Today is Blog for Equal Pay Day. This year marks the 50th anniversary of the Equal Pay Act (EPA), legislation that President Kennedy signed into law to help narrow the wage gap between men and women. (I recently attended a discussion about the EPA, which you can read here.) Unfortunately, despite laws like the EPA, American women still make only 77 cents to every dollar the white man earns. That’s a loss of approximately $11,000 every year, about $900 a month.

The National Women’s Law Center (NWLC), which is coordinating this blog carnival for equal pay, has asked bloggers to say what they would do with their $11,000 in lost wages.

As an Orthodox Jew, I am religiously obligated to give ma’aser, one-tenth of my annual income to charity. There are so many worthy organizations out there doing amazing work on behalf of humynkind that could definitely benefit from a $1,100 donation. I recently donated some ma’aser money to Yeshivat Maharat’s Meah Campaign. Yeshivat Maharat is an institution that trains Orthodox women as spiritual leaders and halakhic authorities, so I was happy to help them further this goal with my donation. Another organization that I plan on donating my ma’aser to is ORA, the Organization for the Resolution of Agunot, which helps divorcing couples resolve contested Jewish divorces (cases of agunah). I also like to donate to Misaskim, an organization that helps families who are sitting shiva when a loved one dies. When my father died in October, Misaskim made the entire experience so much easier - all we had to do was make a quick phone call, tell them what we needed, and everything was waiting for us when we came home from the funeral. I cannot begin to sing Misaskim’s praises, and would love to give them $1,100 or more.

There are an infinite amount of things I could do with the remaining $9,900. Honestly, a better question would probably be what I can’t do with the money.

I could, theoretically:

  1. Put the money in a spending account and use it on petty expenses for the next four years, while I’m in college. (Thankfully, as I will be receiving extensive financial aid, I will not need to use it for tuition.) As I’ll probably enroll in a grad program or law school after I graduate college, I could also use this money during that period of time, if I don’t spend all of it.
  2. Put the money in the bank and let it collect interest until it’s time to put a down payment on a house or car, or on a wedding, if I choose to have one.
  3. Pump some money into this blog. Considering I’ve never had the funds to spend on Star of Davida, I’ve never put myself into a situation where I would have any blog-related expenses, so it would be an exciting avenue to pursue.
  4. Treat my mother to a really nice vacation. Since I’m leaving home in August and probably won’t live with her again, it would be really nice to have some time together during a trip somewhere. We’ve always loved travel, and a vacation together would be such a wonderful experience before I go to college.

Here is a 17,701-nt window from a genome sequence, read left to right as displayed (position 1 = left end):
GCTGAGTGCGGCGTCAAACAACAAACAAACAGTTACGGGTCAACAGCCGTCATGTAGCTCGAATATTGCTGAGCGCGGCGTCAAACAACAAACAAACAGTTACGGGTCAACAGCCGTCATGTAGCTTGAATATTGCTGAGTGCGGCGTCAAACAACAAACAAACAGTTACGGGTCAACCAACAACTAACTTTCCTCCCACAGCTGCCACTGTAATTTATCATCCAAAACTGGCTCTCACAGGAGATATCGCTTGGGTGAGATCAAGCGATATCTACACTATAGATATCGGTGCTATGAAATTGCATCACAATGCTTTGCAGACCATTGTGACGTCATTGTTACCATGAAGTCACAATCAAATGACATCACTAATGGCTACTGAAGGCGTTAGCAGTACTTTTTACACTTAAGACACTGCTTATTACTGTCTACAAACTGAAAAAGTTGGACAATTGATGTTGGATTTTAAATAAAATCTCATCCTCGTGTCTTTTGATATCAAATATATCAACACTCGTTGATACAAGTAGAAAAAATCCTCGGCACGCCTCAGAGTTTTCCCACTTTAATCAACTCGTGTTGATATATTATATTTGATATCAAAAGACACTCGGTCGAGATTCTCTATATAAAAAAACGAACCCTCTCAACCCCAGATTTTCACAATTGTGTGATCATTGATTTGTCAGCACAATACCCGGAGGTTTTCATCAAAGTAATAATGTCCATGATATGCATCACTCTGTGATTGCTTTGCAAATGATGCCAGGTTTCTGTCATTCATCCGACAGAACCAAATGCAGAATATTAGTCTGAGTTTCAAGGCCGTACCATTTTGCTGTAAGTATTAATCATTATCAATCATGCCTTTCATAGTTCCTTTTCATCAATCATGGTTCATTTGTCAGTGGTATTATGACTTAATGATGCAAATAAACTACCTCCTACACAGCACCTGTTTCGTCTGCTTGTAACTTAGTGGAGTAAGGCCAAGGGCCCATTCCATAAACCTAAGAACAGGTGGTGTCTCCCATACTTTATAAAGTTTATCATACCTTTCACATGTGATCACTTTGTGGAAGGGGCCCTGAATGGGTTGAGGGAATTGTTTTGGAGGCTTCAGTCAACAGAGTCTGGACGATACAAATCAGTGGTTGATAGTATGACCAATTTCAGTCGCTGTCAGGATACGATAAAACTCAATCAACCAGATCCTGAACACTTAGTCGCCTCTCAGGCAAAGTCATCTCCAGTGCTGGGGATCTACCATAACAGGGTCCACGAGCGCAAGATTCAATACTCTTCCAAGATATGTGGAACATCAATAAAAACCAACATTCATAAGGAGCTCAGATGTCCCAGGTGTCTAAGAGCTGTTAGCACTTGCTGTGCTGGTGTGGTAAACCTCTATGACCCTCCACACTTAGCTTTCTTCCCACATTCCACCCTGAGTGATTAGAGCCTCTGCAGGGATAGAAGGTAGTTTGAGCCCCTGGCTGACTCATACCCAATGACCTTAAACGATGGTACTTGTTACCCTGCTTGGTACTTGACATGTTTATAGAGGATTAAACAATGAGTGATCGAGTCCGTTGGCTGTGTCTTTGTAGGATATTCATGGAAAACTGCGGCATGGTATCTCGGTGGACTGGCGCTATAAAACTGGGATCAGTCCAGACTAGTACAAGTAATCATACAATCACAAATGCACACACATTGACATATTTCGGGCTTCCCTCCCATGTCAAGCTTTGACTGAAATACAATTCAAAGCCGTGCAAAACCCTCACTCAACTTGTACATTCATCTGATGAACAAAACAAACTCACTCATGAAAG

5. Buy a top-of-the-line, high-quality laptop. I will need one for school, and have yet to purchase one because of the price tag.

An additional $11,000 a year could go a long way in my house. I imagine that any average American would greatly benefit from a windfall like that. What’s so unfair is that this money shouldn’t be considered a windfall - it should be considered an expected income. It is imperative that women receive the same pay as men. How can we expect women to gain true equality if they receive 23 cents less than their male counterparts?

Wednesday, April 3, 2013

My Name is Not Baby

Don't forget to submit an entry to the Second Annual Star of Davida Essay Contest!

My name is not Baby. I have not been an infant for about 17 years, and my preschool days happened long ago. I am not an immobile, helpless being incapable of taking care of myself, dependent on others to ensure that my basic needs are met. I am, if not a grown woman, getting to be a young adult. Certainly not a baby.

My name is not Shorty. Yes, I am a mere 4”11, and I have always been happy to be a short person. However, my height or the pride I take in it does not determine what nickname I go by. Even if it did, you are a stranger, and have no right to be so familiar with me.

My name is not Bitch. The last time I checked, I was human, not canine. And while I may exhibit aggressive behavior upon occasion, I don’t think I can be categorized as “a malicious, spiteful, or overbearing woman” (as defined by Merriam Webster).

My name is not Smile For Me. Why should I smile for you? What right do you have over my expression of my own emotions? If I’m having a really crappy day, why should I smile to make you feel satisfied? Even if I’m having the best day of my life, I’m not going to smile simply because you want me to. My lips, my teeth, my feelings. My decision to do what I want with them.

My name is not Sexy. I am flattered that my physical appearance appeals to you, but please, find a non-threatening way to express your interest, if you must articulate it at all.

My name is Talia. It’s a name that means a lot to me, since I’m named after my grandfather. He passed away about seven years before my birth, and it was really important to my mother to memorialize her cherished father through her child. Since his name was Naftali, she feminized it into Talia. That is my name, and I invite you to call me by it.

My name is not Baby or Shorty or Bitch or Smile For Me or Sexy. And for the record, neither is any other woman’s.